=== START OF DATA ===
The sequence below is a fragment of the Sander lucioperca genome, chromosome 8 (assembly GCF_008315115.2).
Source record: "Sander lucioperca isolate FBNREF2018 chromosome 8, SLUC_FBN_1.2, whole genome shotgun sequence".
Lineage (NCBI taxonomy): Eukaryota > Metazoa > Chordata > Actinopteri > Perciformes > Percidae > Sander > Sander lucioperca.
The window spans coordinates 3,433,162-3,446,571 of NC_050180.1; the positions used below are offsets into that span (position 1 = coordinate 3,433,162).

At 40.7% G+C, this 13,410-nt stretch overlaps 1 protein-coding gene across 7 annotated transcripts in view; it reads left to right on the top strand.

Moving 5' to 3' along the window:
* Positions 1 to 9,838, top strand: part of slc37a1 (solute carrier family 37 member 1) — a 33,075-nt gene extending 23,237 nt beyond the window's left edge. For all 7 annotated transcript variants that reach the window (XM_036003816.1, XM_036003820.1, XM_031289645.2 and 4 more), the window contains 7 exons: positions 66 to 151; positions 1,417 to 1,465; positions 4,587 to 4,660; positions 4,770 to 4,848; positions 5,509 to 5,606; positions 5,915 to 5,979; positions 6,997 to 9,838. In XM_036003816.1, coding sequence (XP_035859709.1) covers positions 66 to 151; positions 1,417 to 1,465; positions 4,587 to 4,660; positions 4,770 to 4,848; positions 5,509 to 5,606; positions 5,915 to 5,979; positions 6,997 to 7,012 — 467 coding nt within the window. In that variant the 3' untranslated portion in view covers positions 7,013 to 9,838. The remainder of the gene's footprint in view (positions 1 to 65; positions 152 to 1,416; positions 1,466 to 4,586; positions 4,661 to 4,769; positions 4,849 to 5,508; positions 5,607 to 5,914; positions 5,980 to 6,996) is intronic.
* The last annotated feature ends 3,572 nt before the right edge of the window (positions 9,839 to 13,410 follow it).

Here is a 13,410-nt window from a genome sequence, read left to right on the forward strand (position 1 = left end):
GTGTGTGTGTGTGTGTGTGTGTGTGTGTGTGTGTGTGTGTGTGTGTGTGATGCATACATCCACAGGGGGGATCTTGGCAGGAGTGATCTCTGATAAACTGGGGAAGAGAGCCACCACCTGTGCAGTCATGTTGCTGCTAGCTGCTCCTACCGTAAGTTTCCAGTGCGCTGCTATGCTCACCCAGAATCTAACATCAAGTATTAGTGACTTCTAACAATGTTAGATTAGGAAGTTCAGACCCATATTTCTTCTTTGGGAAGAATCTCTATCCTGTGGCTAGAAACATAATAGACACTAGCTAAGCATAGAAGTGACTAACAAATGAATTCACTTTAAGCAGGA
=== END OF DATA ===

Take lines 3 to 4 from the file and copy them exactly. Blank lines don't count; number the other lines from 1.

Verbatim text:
Lineage (NCBI taxonomy): Eukaryota > Metazoa > Chordata > Actinopteri > Perciformes > Percidae > Sander > Sander lucioperca.
The window spans coordinates 3,433,162-3,446,571 of NC_050180.1; the positions used below are offsets into that span (position 1 = coordinate 3,433,162).